Updated Oct. 19 at 8:45 a.m. PT.
Kenneth Chesebro and Sidney Powell—both former lawyers for Trump—were indicted by a Fulton County grand jury in mid-August, alongside 17 others, including Trump himself. On Thursday, Oct. 19, Powell pleaded guilty to six misdemeanor counts—five counts of conspiracy to commit intentional interference with performance of election duties, and one count of conspiracy to commit theft—making her the second defendant to flip on Trump and cooperate with prosecutors. (The first was bail bondsman Scott Hall.)
Powell was supposed to go to trial on Monday with co-defendant Chesebro. With Powell’s plea deal, Kenneth Chesebro will go to trial solo next week.
The 98-page indictment presented 41 counts related to Trump and his allies’ ploys, from trying to manipulate electronic voting machines in Coffee County, to pushing Georgia office-holders to distort election results. All 19 co-defendants are charged under Georgia’s Racketeer Influenced and Corrupt Organizations (RICO) Act.
“The basic thrust is, is that while all of those defendants did slightly different things and engaged in slightly different discrete acts of criminal activity, they all were engaged in one unlawful purpose, which was to overturn the 2020 election,” said Anthony Michael Kreis, a professor at the Georgia State University College of Law, on a recent episode of On the Issues with Michele Goodwin.
RICO is “not a traditional conspiracy where…people get together, have dinner and drinks, and say, ‘hey, let’s engage in this criminal act’ and then one person does something in furtherance of that conspiracy,” Kreis said. “Georgia RICO is a lot more permissive in the kinds of acts that can be brought together.”
In order to establish a violation of RICO in Georgia, Fulton County District Attorney Fani Willis must demonstrate that these co-defendants engaged in an “enterprise,” which can mean an unofficial group of people, through a “pattern of racketeering activity.” Such a pattern need only include a minimum of two criminal acts that occur within four years and promote a similar aim.
According to Kreis, co-defendants in a RICO case are “part of one machine, one wheel. They are all cogs in that machine. They just don’t necessarily know how they relate to one another, but they all know that they’re working together in a very abstract way.”
Here, the indictment alleges a series of criminal acts performed with the aim of making Trump the winner of the 2020 presidential election in Georgia.
Willis set out to try all 19 co-defendants together in one trial. As of now, Chesebro will be tried when the proceedings begin on Oct. 23. Chesebro and Powell were supposed to be tried together, after their legal teams unsuccessfully motioned to sever their trials from one another, arguing that a joint trial would cause a jury to associate allegations against Chesebro with those against Powell, and vice versa.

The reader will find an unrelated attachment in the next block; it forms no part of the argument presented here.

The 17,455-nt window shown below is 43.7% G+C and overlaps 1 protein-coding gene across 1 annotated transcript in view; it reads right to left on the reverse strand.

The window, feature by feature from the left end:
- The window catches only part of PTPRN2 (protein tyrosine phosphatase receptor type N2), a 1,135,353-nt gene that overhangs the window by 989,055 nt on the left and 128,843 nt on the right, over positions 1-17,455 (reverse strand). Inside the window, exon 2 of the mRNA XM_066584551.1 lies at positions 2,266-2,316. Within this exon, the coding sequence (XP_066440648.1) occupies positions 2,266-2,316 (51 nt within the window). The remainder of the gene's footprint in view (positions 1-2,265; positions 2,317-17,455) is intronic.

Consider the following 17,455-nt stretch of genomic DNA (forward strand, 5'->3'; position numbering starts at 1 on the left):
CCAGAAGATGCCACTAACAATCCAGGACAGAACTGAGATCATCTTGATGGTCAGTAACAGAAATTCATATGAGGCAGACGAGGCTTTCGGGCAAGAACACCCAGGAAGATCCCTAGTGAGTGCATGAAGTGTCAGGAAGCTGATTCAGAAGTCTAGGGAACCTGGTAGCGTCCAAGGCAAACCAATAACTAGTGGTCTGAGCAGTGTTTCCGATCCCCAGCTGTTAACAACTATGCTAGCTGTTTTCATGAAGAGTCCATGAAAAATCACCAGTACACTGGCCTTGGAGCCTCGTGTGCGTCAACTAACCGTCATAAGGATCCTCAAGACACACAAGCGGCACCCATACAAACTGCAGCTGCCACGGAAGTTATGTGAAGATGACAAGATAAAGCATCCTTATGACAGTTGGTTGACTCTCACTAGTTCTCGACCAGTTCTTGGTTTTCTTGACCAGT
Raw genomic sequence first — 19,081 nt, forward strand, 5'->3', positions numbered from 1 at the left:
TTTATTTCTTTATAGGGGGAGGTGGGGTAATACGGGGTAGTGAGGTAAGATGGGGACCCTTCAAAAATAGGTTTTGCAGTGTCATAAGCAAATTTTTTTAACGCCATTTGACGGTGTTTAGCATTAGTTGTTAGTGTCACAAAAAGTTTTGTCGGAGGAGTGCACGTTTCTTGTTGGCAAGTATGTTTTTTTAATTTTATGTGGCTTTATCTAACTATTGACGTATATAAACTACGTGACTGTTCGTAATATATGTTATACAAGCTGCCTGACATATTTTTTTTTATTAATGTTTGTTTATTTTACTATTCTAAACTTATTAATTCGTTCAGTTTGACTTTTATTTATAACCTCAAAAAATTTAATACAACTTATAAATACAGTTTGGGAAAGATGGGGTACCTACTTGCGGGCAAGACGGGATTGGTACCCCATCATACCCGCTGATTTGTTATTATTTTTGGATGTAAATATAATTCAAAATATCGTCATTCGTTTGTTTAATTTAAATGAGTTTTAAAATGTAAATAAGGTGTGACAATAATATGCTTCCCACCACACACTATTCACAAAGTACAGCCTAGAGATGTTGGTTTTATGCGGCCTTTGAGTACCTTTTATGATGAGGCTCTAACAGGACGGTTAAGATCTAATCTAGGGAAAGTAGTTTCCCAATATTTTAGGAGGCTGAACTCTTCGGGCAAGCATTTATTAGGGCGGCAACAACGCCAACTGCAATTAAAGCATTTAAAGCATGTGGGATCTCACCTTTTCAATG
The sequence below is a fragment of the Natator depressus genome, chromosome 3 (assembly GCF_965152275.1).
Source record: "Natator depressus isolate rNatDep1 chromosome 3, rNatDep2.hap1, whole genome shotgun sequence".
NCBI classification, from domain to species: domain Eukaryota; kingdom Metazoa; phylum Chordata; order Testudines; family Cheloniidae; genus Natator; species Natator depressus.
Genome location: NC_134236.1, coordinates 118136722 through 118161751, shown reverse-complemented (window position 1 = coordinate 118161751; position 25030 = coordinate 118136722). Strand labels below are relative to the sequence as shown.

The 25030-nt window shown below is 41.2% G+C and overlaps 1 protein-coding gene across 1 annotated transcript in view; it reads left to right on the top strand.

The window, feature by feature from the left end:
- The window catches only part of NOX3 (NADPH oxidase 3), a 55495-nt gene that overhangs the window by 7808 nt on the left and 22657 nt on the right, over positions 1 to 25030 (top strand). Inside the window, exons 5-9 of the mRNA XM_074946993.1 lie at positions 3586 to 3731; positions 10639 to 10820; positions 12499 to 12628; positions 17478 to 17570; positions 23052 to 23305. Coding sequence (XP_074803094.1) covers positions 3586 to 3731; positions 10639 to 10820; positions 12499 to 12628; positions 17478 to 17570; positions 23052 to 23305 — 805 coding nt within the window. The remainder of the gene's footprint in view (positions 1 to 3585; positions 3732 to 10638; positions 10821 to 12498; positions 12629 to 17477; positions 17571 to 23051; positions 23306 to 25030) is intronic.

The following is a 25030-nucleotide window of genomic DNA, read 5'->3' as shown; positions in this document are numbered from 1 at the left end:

Notably, Chesebro allegedly drew up plans for recruiting “fraudulent electors” in battleground states to submit certifications saying that:
- they were a state’s legitimate electors, and
- Trump actually won the state (Georgia was one such state).
The plan was to present the false certificates to Congress during its certification proceeding.
Powell is accused of engaging in another scheme: hiring a “forensic data firm” to access and delete voting data, manipulate voting machines, and illegally take ballots from polling places in Coffee County.
While Chesebro and Powell may not have been working directly together, that their illegal activities were done in furtherance of a joint goal (a false Trump victory) is sufficient for RICO charges, and possible RICO convictions.
“What happens with the rest of the co-defendants, the other 17?” Kreis asked, in conversation with Michele Goodwin.
Mark Meadows, who served as Trump’s White House chief of staff, tried and failed to have his case moved out of state court and into federal court. The deadline to motion for removal to federal court has passed, meaning the rest of the co-defendants also will be tried in state court—potentially before the year’s end, and potentially all together.
Before then, “we’re in for a lot of grief and a lot of drama,” Kreis said.
I hope the American public can have a better understanding of what happened here in 2020 and how dangerously close we were to losing our democracy. … By witnessing that, we’ll be able to have a firmer resolve to do better in the future.Anthony Michael Kreis
Since August—since even before his indictment—Trump has attacked Willis “in light of the fact that she is a woman, that she’s a woman of color, that she’s a Black woman,” said Michele Goodwin, executive director of Ms. Studios and co-faculty director of the O’Neill Institute at Georgetown Law.
Trump accused Willis of being racist, ran ads calling her and other prosecutors who have pursued charges against him the “Fraud Squad” and called her what the Guardian described as “a thinly veiled play on the N-word”—after which his supporters directed a stream of online threats at Willis.
As the trials grow nearer, Kreis picked out a silver lining: State court proceedings are televised. “And so, I hope that the benefit of that is that the American public can see for themselves the evidence, the witnesses, the narrative that’s being construed and the defenses and make a better … or have a better understanding of what happened here in 2020 and how dangerously close we were to losing our democracy, and I would hope that, by witnessing that, we’ll be able to have a firmer resolve to do better in the future.”
Hear more from Kreis on the Trump indictments via Fifteen Minutes of Feminism: Untangling the Mess (with Anthony Michael Kreis).
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